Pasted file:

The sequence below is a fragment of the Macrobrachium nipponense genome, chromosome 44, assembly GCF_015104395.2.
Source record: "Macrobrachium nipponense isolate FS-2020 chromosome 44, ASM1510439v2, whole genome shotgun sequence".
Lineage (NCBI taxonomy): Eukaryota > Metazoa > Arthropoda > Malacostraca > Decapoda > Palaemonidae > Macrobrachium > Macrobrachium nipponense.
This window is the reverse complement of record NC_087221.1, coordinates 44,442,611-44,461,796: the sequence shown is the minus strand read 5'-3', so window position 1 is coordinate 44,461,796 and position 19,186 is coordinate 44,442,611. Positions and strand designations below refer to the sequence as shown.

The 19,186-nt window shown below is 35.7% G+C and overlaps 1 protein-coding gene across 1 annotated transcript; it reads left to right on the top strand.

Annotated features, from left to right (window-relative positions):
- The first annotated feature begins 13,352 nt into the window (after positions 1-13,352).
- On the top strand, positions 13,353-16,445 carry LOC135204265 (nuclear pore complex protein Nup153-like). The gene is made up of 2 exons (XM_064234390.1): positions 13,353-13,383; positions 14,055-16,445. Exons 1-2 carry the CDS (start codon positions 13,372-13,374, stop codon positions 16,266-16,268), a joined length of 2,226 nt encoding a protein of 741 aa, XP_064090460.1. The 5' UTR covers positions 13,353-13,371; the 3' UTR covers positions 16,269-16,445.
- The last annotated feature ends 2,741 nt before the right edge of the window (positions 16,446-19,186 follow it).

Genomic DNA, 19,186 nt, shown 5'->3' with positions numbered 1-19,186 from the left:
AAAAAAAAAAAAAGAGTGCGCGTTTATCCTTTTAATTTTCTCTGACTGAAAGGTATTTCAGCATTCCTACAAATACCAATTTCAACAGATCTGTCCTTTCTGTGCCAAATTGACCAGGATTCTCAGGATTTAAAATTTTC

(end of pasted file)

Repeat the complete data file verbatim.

The sequence below is a fragment of the Macrobrachium nipponense genome, chromosome 44, assembly GCF_015104395.2.
Source record: "Macrobrachium nipponense isolate FS-2020 chromosome 44, ASM1510439v2, whole genome shotgun sequence".
Lineage (NCBI taxonomy): Eukaryota > Metazoa > Arthropoda > Malacostraca > Decapoda > Palaemonidae > Macrobrachium > Macrobrachium nipponense.
This window is the reverse complement of record NC_087221.1, coordinates 44,442,611-44,461,796: the sequence shown is the minus strand read 5'-3', so window position 1 is coordinate 44,461,796 and position 19,186 is coordinate 44,442,611. Positions and strand designations below refer to the sequence as shown.

The 19,186-nt window shown below is 35.7% G+C and overlaps 1 protein-coding gene across 1 annotated transcript; it reads left to right on the top strand.

Annotated features, from left to right (window-relative positions):
- The first annotated feature begins 13,352 nt into the window (after positions 1-13,352).
- On the top strand, positions 13,353-16,445 carry LOC135204265 (nuclear pore complex protein Nup153-like). The gene is made up of 2 exons (XM_064234390.1): positions 13,353-13,383; positions 14,055-16,445. Exons 1-2 carry the CDS (start codon positions 13,372-13,374, stop codon positions 16,266-16,268), a joined length of 2,226 nt encoding a protein of 741 aa, XP_064090460.1. The 5' UTR covers positions 13,353-13,371; the 3' UTR covers positions 16,269-16,445.
- The last annotated feature ends 2,741 nt before the right edge of the window (positions 16,446-19,186 follow it).

Genomic DNA, 19,186 nt, shown 5'->3' with positions numbered 1-19,186 from the left:
AAAAAAAAAAAAAGAGTGCGCGTTTATCCTTTTAATTTTCTCTGACTGAAAGGTATTTCAGCATTCCTACAAATACCAATTTCAACAGATCTGTCCTTTCTGTGCCAAATTGACCAGGATTCTCAGGATTTAAAATTTTC